Behavior: Docile, skittish; does not compete well for food; can be territorial during breeding.
Tank Temperature: 76-84°F
pH: pH 6.0-7.0
Compatibility: Community Safe
Origin: South America Tank Temperature: 76-84°F pH: pH 6.0-7.0 Tank Requirements: Requires soft water (0-5 dHK). Provide a tall, planted tank with driftwood and plenty of cover; pristine water quality. Feeding: Omnivorous; rich meaty foods like worms and other larvae, beefheart, or quality flakes and small pellets. Behavior: Docile, skittish; does not compete well for food; can be territorial during breeding. Compatibility: Community Safe. Does best in groups of 5 or more. Do not keep with fast-swimming tankmates. Can be kept with some tetras, rams, cory cats, and small plecos.
Discus are considered the Kings of the Freshwater fish! These beautiful and majestic fish can be breathtaking aquarium showpieces, if you take the time to care for them properly. Discus do best in groups. They require pristine water conditions, with relatively low hardness, low pH, and warm temperatures. To keep these fish at their best, be prepared to pay close attention to your water quality and the condition of your fish. Provide at least 8-10 gallons of water per adult discus you plan to keep, starting with a 45 gallon aquarium at least. These fish prefer a tall tank because of their body shape and habits. Discus are timid and can stress easily. Place your discus tank in a low-traffic location where noise and activity are limited.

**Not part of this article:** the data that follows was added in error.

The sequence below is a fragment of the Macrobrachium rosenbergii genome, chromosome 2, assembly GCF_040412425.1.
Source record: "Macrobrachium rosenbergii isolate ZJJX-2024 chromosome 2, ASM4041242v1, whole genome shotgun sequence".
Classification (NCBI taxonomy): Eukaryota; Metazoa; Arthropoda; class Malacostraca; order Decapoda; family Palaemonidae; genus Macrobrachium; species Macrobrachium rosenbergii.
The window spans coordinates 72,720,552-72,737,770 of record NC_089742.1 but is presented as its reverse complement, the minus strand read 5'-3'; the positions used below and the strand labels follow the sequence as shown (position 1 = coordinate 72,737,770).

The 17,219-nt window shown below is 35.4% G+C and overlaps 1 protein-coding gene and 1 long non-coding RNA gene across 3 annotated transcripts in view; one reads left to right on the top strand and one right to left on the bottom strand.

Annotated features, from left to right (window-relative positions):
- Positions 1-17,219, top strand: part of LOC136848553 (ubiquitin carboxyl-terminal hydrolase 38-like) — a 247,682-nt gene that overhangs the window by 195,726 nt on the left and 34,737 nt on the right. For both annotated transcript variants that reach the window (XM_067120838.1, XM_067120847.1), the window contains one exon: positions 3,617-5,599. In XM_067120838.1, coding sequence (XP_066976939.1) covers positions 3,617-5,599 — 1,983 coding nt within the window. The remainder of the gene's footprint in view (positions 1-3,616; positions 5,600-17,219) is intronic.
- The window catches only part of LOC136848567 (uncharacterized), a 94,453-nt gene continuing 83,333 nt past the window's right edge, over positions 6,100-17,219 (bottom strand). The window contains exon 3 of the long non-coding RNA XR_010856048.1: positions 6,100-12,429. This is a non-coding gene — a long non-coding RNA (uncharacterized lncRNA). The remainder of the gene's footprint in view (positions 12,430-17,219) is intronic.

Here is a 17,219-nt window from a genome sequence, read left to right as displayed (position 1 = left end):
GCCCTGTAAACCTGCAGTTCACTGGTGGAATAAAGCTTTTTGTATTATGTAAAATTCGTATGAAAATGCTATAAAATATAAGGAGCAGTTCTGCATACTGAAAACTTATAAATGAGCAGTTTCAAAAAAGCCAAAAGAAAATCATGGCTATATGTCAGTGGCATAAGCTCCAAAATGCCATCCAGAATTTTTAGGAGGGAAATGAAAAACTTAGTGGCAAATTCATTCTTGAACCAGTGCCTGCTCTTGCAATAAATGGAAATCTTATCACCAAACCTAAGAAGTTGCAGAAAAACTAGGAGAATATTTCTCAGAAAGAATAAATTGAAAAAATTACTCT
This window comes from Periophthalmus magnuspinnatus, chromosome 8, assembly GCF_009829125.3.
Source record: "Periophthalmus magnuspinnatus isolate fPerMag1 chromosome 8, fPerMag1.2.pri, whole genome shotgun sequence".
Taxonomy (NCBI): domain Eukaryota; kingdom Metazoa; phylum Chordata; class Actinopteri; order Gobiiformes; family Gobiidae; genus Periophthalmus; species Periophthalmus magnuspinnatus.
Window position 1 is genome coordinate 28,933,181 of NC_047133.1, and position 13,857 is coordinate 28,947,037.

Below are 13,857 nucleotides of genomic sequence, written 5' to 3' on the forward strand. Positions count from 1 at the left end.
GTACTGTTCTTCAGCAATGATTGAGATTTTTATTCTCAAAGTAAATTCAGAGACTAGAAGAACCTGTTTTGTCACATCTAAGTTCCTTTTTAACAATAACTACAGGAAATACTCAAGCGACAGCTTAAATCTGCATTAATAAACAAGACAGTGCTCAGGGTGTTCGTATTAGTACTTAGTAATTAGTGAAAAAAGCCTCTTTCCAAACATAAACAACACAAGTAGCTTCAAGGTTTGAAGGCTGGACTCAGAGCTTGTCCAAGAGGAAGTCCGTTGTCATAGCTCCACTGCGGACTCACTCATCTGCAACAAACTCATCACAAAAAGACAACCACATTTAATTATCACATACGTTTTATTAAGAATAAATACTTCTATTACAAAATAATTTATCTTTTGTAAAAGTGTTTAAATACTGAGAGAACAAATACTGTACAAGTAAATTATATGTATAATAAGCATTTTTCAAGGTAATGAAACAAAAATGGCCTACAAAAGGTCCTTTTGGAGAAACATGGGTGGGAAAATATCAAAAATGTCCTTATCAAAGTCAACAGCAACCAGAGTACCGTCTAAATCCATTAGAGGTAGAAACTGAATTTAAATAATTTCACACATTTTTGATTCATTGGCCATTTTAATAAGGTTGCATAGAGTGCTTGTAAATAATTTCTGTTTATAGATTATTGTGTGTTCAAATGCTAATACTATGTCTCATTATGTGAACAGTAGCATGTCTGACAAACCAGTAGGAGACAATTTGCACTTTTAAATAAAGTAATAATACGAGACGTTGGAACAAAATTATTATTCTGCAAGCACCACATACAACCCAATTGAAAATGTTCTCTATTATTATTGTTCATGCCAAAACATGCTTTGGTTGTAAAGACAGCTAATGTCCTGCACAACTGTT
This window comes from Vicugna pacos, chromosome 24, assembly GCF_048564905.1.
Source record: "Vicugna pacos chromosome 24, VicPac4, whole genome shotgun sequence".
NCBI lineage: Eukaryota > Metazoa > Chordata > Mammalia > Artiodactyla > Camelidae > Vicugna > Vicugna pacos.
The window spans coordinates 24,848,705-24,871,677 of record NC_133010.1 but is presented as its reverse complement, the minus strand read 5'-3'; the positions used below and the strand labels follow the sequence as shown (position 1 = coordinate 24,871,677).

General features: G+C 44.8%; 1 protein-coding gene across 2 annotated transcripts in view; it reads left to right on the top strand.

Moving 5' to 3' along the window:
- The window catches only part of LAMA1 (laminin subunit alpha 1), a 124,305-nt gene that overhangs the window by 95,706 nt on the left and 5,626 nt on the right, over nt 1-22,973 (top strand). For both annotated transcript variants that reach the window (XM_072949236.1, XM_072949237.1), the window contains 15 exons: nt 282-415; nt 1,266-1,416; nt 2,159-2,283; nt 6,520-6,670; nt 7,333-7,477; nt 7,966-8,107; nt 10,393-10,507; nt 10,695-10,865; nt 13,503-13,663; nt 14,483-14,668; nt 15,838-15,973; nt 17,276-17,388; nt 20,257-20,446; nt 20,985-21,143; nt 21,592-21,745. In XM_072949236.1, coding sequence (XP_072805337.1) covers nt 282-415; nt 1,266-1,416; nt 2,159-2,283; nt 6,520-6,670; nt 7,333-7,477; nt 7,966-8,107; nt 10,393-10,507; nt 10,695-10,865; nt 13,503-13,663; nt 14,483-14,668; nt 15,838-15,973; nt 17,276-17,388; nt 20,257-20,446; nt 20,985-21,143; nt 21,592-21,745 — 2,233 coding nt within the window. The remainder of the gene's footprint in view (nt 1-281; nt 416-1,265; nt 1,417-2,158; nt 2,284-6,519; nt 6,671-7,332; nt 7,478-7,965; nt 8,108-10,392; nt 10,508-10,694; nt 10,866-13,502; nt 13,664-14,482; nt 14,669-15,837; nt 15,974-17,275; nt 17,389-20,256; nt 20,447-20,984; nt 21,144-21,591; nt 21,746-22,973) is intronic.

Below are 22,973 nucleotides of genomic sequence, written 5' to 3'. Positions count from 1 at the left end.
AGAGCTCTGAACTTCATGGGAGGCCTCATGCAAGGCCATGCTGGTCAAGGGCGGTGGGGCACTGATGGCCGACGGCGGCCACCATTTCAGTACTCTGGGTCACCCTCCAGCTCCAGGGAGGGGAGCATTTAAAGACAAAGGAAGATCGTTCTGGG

Discus prefer a well-planted tank with driftwood and plenty of cover. They are quite docile and shy and require a place to retreat and feel safe if necessary, whether it be a dim and shadowy corner or a large cave. They do not compete well for food, so be sure tank mates are equally as docile or much smaller so the discus aren't intimidated. Fast swimming or very active fish can stress discus with their activity. Try Cardinal tetras, Rummy-nose tetras, rams, cory cats, or small plecos as tank mates.
Feed your discus rich, meaty foods like worms and other larvae, beef heart, and a quality flake or small pellet. If you would like to breed your discus, increase the protein in their diet and it may encourage them to lay eggs.
Discus are attentive parents. They attend and protect eggs and fry, keeping their tiny young clustered an out of harm's way to the best of their abilities. They parents will actually secrete mucous on their bodies that the fry will feed on during the very first few weeks that they are free-swimming.
We always suggest that you do further research before adding a new pet to your tank. What we have provided for you are guidelines and suggestions. If you have any further questions or concerns, please contact our fish room at 717-299-5691 ext. 1213 or email@example.com.